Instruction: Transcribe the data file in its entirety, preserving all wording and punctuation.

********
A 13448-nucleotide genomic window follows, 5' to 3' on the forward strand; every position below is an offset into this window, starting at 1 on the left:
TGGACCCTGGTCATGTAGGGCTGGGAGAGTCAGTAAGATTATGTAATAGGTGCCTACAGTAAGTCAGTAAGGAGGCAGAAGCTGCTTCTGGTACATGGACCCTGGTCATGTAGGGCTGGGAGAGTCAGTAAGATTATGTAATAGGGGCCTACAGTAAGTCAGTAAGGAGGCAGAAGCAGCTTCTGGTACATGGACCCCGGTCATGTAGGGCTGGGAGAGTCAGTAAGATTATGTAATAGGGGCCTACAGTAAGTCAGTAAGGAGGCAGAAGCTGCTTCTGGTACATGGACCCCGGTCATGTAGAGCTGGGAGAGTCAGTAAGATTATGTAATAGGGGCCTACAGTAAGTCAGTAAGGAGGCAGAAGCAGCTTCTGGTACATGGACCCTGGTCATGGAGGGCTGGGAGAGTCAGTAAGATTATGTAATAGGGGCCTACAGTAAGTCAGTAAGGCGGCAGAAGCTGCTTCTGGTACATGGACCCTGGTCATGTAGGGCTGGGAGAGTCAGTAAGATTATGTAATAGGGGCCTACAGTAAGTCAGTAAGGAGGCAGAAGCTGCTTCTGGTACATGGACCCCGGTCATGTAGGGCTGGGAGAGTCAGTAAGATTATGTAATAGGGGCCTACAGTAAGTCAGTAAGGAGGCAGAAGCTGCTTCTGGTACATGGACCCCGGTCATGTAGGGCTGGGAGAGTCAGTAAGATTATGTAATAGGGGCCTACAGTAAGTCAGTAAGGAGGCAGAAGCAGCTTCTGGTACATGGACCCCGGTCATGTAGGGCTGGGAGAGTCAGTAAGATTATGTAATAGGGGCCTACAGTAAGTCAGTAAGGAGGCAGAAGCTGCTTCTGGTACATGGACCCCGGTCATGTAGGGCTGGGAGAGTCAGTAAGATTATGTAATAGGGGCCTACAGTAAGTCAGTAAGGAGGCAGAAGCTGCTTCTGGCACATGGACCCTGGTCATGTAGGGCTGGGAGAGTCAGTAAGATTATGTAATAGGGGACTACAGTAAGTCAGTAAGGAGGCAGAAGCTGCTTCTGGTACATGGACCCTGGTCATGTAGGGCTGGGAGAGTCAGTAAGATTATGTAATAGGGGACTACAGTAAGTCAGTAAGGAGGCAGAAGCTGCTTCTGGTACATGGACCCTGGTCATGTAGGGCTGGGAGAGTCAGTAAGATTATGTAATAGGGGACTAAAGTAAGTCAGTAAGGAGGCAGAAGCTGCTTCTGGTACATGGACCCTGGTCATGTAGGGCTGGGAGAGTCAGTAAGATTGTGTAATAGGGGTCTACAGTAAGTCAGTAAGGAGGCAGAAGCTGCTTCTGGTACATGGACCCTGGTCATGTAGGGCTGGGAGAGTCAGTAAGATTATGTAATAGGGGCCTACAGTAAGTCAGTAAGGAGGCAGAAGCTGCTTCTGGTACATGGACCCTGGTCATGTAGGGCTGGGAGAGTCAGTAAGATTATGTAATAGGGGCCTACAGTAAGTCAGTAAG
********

A 13448-nucleotide genomic window follows, 5' to 3' on the forward strand; every position below is an offset into this window, starting at 1 on the left:
TGGACCCTGGTCATGTAGGGCTGGGAGAGTCAGTAAGATTATGTAATAGGTGCCTACAGTAAGTCAGTAAGGAGGCAGAAGCTGCTTCTGGTACATGGACCCTGGTCATGTAGGGCTGGGAGAGTCAGTAAGATTATGTAATAGGGGCCTACAGTAAGTCAGTAAGGAGGCAGAAGCAGCTTCTGGTACATGGACCCCGGTCATGTAGGGCTGGGAGAGTCAGTAAGATTATGTAATAGGGGCCTACAGTAAGTCAGTAAGGAGGCAGAAGCTGCTTCTGGTACATGGACCCCGGTCATGTAGAGCTGGGAGAGTCAGTAAGATTATGTAATAGGGGCCTACAGTAAGTCAGTAAGGAGGCAGAAGCAGCTTCTGGTACATGGACCCTGGTCATGGAGGGCTGGGAGAGTCAGTAAGATTATGTAATAGGGGCCTACAGTAAGTCAGTAAGGCGGCAGAAGCTGCTTCTGGTACATGGACCCTGGTCATGTAGGGCTGGGAGAGTCAGTAAGATTATGTAATAGGGGCCTACAGTAAGTCAGTAAGGAGGCAGAAGCTGCTTCTGGTACATGGACCCCGGTCATGTAGGGCTGGGAGAGTCAGTAAGATTATGTAATAGGGGCCTACAGTAAGTCAGTAAGGAGGCAGAAGCTGCTTCTGGTACATGGACCCCGGTCATGTAGGGCTGGGAGAGTCAGTAAGATTATGTAATAGGGGCCTACAGTAAGTCAGTAAGGAGGCAGAAGCAGCTTCTGGTACATGGACCCCGGTCATGTAGGGCTGGGAGAGTCAGTAAGATTATGTAATAGGGGCCTACAGTAAGTCAGTAAGGAGGCAGAAGCTGCTTCTGGTACATGGACCCCGGTCATGTAGGGCTGGGAGAGTCAGTAAGATTATGTAATAGGGGCCTACAGTAAGTCAGTAAGGAGGCAGAAGCTGCTTCTGGCACATGGACCCTGGTCATGTAGGGCTGGGAGAGTCAGTAAGATTATGTAATAGGGGACTACAGTAAGTCAGTAAGGAGGCAGAAGCTGCTTCTGGTACATGGACCCTGGTCATGTAGGGCTGGGAGAGTCAGTAAGATTATGTAATAGGGGACTACAGTAAGTCAGTAAGGAGGCAGAAGCTGCTTCTGGTACATGGACCCTGGTCATGTAGGGCTGGGAGAGTCAGTAAGATTATGTAATAGGGGACTAAAGTAAGTCAGTAAGGAGGCAGAAGCTGCTTCTGGTACATGGACCCTGGTCATGTAGGGCTGGGAGAGTCAGTAAGATTGTGTAATAGGGGTCTACAGTAAGTCAGTAAGGAGGCAGAAGCTGCTTCTGGTACATGGACCCTGGTCATGTAGGGCTGGGAGAGTCAGTAAGATTATGTAATAGGGGCCTACAGTAAGTCAGTAAGGAGGCAGAAGCTGCTTCTGGTACATGGACCCTGGTCATGTAGGGCTGGGAGAGTCAGTAAGATTATGTAATAGGGGCCTACAGTAAGTCAGTAAG